Credit to Smith’s prescience in writing about a powerful child just before Greta Thunberg arrived on the scene. But what a shame she’s written such a patronising approximation of a 12-year-old. It’s a pity that Brit and Florence’s strand derails Richard’s – perhaps their chance meeting and everything that comes after is supposed to feel featherweight, but that doesn’t make all the flimsy whimsy easier to indulge.
It’s arguable that Smith has earned some forbearance. But would we forgive such obvious flaws in a less beloved writer? By the same token, I might perhaps have been easier on this book if it were a debut. There’s enough quality writing to have me applauding a fine talent – but not enough to call Spring a good book.
There is a plot of sorts and there is a wide range of characters and incidents, some of them credible, though we live in a time when what should be the incredible is swallowed avidly by the credulous. Yet, though Smith is alert to the dull dishonesty of authority and its clerks, the novel’s title is not ironic. April may, as Eliot had it, be “the cruellest month,” and in April “the coldest and nastiest days of the year can happen.” Spring, Smith reminds us, is “the great connective. Pass any flowering bush or tree and you can’t not hear it, the buzz of the engine, the new life already at work in it, time’s factory” – unless, of course, this too is fake news. Ali Smith is, I think, a life-enhancer, but you can’t be sure. You can’t really be sure of anything, can you? That’s the message that Shakespeare’s clowns so often deliver. Charlie Chaplin has a brief walk-on part in Spring.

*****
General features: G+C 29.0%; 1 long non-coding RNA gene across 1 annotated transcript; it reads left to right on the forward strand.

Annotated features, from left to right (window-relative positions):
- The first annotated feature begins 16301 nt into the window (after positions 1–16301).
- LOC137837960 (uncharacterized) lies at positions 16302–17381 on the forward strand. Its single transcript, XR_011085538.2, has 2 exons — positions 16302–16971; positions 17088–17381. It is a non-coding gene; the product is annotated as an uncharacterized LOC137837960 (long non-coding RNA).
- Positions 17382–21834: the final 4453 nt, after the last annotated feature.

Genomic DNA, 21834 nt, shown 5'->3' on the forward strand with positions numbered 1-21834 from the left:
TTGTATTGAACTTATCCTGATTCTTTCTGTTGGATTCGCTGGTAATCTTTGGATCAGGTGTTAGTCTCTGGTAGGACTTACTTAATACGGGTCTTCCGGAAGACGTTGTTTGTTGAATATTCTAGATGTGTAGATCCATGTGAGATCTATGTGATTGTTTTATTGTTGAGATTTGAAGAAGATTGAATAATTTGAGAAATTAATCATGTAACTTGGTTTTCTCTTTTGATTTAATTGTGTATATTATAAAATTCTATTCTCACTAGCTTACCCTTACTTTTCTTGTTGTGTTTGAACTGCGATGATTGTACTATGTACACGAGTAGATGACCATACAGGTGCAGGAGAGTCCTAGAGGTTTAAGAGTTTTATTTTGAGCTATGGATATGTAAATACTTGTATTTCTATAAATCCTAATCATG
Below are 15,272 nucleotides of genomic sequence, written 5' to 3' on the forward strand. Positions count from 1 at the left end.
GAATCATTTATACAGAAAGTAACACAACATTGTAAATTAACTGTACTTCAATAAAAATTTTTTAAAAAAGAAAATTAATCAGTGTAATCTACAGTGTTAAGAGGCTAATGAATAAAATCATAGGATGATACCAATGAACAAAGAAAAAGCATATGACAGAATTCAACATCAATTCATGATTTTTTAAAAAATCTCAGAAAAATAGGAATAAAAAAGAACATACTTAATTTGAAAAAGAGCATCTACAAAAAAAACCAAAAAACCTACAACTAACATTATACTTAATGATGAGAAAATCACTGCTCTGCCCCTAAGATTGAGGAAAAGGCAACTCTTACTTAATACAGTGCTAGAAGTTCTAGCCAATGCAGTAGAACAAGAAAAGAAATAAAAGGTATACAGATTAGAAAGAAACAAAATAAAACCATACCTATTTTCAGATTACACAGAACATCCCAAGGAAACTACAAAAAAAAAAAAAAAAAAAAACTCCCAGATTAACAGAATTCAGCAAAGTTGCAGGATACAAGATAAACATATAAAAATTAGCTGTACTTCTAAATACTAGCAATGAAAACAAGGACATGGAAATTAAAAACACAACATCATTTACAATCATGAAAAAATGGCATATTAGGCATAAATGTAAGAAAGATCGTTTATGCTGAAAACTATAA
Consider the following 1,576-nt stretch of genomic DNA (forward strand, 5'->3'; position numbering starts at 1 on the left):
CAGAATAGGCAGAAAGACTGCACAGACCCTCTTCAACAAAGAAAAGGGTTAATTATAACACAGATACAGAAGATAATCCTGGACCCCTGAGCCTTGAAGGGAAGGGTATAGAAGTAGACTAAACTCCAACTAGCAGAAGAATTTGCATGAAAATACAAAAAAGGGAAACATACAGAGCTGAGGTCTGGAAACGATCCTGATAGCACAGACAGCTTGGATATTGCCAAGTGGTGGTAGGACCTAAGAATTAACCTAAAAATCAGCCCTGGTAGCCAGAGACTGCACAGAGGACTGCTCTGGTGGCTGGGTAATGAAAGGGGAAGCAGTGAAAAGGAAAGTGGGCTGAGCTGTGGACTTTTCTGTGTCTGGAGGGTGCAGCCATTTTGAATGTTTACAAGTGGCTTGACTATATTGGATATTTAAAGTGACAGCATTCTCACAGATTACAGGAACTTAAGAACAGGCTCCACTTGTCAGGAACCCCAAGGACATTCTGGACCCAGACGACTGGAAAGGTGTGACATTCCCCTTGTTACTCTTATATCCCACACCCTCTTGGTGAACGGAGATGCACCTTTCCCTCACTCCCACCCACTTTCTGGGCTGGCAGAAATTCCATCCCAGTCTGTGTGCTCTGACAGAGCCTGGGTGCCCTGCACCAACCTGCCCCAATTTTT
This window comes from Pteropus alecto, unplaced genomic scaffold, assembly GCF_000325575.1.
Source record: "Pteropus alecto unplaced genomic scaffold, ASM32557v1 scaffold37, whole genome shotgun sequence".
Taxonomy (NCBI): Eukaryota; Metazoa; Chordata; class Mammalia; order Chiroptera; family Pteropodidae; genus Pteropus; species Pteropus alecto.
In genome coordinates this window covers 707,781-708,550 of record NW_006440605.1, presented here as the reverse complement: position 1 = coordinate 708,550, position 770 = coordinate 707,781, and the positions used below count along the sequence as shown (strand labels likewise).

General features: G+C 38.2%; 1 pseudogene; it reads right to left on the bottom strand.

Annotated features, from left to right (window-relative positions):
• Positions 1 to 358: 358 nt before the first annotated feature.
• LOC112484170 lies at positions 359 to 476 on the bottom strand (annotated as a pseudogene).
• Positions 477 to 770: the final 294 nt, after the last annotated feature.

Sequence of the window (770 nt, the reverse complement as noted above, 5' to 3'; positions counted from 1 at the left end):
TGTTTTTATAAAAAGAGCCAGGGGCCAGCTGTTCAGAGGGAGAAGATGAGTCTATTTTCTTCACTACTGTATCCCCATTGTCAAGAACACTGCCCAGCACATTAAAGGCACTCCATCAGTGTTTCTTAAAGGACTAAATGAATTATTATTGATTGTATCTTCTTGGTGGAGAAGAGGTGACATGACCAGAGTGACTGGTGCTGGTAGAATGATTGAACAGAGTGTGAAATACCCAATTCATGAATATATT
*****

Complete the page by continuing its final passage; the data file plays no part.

Then there is the matter of her novels’ identities. Spring, like virtually all of its predecessors, reveals that run-on syntax, typographic wildness (varied font sizes, whimsical punctuation) and an obtrusive postmodern narrator (“Then this happened,” “let’s choose a late March day”) comfortably mix with middle-of-the-road subject matter and a cosy liberal-humanist outlook. Smith has a habit of “keeping it surreal,” in the words of one of her characters, even as she writes about the love-and-friendship tribulations suffered by poetry-spouting denizens of suburbia, medialand, and the tamer forms of bohemia... These days, a seasonal quartet can legitimately double as an elegy for seasonal quartets. But Smith would be violating her instinctive high spirits and the prevailing spirit of this silly but stubbornly likeable series if she neglected to emphasise one last time the thing we are told that hope does eternal.
[T]he third novel in Ali Smith’s projected quartet is named after the season of new life, but it’s a bleaker, darker book than its predecessors. [...] This is a novel that contains multitudes, and the wonder is that Smith folds so much in, from visionary nature writing to Twitter obscenities, in prose that is so deceptively relaxed. Jokes detonate throughout, from the bleak to the whimsical, as surprising and moving connections are revealed between all three novels. [...] For decades Smith has seemed a glorious one-off: her influence is being seen now in younger writers such as Eley Williams and Max Porter, similarly accessible experimentalists with an irrepressible love of language, but as her Seasonal Quartet moves towards completion her own role in British fiction looks ever more vital. The final page proclaims spring “the great connective”. It’s not a bad description of Smith herself.